gets(3C) is actually a special case — as noted above, it is no longer part of the C Standard Library in the C11 standard, so when compiling in C11 mode (i.e. when __STDC_VERSION__ >= 201112L), the <stdio.h> header will not provide a prototype for it, causing the compiler to complain it is unknown:

% gcc -std=c11 gets_test.c
gets_test.c: In function ‘main’:
gets_test.c:6:5: warning: implicit declaration of function ‘gets’ [-Wimplicit-function-declaration]
     while (gets(buf) != NULL)
The gets(3C) function of course is still in libc, so if you ignore the error or provide your own prototype, you can still build code that calls it, you just have to acknowledge you’re taking on the risk of doing so yourself.

Solaris Studio 12.4 Beta

% cc gets_test.c
"gets_test.c", line 6: warning:  "gets" is deprecated, declared in : "/usr/include/iso/stdio_iso.h", line 221

% cc -errwarn=E_DEPRECATED_ATT gets_test.c
"gets_test.c", line 6:  "gets" is deprecated, declared in : "/usr/include/iso/stdio_iso.h", line 221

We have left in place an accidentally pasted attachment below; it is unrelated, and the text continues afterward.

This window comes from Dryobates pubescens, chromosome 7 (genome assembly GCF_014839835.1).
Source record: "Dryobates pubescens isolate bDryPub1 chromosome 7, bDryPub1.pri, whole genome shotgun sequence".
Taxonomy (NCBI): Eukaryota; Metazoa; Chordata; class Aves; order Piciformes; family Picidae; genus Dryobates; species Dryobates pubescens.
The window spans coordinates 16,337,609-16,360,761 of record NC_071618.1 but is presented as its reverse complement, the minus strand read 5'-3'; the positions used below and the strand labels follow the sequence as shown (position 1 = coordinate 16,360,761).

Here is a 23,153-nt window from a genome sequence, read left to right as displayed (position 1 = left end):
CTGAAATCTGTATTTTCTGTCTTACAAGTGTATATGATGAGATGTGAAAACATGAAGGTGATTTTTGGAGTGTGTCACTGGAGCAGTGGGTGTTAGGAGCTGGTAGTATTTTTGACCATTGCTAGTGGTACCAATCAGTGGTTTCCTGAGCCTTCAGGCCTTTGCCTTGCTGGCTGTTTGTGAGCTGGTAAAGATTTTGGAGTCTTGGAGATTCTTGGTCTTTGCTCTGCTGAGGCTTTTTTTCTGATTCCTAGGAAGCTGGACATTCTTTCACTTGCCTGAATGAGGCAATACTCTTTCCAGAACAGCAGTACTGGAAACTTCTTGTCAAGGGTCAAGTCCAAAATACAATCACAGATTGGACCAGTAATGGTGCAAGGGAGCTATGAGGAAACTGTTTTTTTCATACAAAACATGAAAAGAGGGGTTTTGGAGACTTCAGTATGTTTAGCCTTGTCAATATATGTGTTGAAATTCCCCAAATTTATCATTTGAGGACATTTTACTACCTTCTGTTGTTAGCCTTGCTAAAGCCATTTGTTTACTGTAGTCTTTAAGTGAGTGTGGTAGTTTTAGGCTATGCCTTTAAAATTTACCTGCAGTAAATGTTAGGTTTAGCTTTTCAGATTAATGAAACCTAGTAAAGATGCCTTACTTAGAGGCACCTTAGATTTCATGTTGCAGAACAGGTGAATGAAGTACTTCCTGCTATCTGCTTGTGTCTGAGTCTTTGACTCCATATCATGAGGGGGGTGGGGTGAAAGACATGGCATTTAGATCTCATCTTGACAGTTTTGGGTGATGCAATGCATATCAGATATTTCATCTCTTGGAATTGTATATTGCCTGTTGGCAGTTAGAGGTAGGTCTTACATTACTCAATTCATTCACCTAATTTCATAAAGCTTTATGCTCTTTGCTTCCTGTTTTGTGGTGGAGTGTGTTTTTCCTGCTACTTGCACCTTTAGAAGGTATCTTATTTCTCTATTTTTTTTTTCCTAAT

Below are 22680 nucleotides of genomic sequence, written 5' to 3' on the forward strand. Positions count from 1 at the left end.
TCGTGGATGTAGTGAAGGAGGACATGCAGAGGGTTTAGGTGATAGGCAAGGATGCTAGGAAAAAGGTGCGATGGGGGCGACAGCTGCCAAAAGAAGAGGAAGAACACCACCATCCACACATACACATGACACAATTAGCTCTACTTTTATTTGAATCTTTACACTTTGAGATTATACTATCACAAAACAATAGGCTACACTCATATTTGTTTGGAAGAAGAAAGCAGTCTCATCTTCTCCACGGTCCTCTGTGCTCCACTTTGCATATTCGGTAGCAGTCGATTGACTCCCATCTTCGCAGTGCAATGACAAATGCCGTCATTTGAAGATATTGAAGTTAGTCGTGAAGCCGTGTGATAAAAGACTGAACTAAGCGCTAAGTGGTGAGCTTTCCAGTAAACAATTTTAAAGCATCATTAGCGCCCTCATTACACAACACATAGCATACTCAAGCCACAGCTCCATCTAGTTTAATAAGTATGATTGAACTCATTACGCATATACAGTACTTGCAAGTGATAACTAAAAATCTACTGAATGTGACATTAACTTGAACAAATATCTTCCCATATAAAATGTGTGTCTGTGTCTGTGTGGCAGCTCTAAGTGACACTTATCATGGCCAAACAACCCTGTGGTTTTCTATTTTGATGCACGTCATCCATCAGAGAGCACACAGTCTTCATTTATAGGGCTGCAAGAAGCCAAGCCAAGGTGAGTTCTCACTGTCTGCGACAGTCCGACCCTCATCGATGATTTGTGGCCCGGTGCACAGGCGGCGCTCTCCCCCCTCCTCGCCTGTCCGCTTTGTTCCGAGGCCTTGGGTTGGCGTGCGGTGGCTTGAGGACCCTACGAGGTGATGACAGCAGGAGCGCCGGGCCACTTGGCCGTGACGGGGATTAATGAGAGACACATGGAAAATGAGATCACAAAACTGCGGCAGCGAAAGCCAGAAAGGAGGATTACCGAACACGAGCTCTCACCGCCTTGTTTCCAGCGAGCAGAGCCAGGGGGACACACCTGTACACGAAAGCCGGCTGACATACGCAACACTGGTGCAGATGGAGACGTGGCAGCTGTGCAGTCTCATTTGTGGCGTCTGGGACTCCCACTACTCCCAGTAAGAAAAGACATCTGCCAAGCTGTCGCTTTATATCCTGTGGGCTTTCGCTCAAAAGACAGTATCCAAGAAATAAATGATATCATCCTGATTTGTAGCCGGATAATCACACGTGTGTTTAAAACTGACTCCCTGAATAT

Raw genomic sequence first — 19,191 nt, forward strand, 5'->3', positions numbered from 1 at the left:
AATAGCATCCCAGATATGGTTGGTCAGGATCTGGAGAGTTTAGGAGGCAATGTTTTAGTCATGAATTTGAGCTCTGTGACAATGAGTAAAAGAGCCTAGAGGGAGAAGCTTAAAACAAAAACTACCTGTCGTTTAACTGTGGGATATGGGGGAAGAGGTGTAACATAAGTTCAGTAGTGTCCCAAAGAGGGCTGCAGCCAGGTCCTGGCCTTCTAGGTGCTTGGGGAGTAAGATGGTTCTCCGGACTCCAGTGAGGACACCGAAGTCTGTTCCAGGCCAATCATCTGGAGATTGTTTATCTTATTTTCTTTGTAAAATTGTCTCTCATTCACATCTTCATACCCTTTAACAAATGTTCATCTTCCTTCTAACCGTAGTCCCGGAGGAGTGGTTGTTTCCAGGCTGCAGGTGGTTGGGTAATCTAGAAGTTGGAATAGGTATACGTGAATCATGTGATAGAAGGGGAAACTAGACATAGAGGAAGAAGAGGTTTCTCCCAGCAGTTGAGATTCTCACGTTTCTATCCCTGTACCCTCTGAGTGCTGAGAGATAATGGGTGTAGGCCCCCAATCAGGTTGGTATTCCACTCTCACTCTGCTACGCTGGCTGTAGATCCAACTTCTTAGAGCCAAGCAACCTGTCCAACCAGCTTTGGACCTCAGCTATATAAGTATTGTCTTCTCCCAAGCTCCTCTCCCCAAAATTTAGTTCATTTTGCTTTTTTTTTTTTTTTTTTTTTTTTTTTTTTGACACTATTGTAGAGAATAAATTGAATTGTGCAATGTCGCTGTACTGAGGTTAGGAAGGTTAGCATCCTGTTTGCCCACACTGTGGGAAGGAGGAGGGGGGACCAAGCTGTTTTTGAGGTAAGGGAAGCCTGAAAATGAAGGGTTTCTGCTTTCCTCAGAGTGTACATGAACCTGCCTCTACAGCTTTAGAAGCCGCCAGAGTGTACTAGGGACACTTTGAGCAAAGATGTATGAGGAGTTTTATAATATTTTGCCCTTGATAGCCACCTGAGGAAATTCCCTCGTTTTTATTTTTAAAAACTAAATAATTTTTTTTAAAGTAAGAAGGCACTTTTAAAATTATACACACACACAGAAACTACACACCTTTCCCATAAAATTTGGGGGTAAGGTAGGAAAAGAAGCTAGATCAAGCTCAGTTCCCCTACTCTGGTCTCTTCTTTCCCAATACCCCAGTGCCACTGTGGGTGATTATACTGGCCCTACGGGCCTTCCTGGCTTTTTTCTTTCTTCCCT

cc: acomp failed for gets_test.c
This warning is silenced in the 12.4 beta by cc -erroff=E_DEPRECATED_ATT
No warning is currently issued by Studio 12.3 & earler releases.

gcc 3.4.3

% /usr/sfw/bin/gcc gets_test.c
gets_test.c: In function `main':
gets_test.c:6: warning: `gets' is deprecated (declared at /usr/include/iso/stdio_iso.h:221)

Warning is completely silenced with gcc -Wno-deprecated-declarations

gcc 4.7.3

% /usr/gcc/4.7/bin/gcc gets_test.c
gets_test.c: In function ‘main’:
gets_test.c:6:5: warning: ‘gets’ is deprecated (declared at /usr/include/iso/stdio_iso.h:221) [-Wdeprecated-declarations]

% /usr/gcc/4.7/bin/gcc -Werror=deprecated-declarations gets_test.c
gets_test.c: In function ‘main’:
gets_test.c:6:5: error: ‘gets’ is deprecated (declared at /usr/include/iso/stdio_iso.h:221) [-Werror=deprecated-declarations]
cc1: some warnings being treated as errors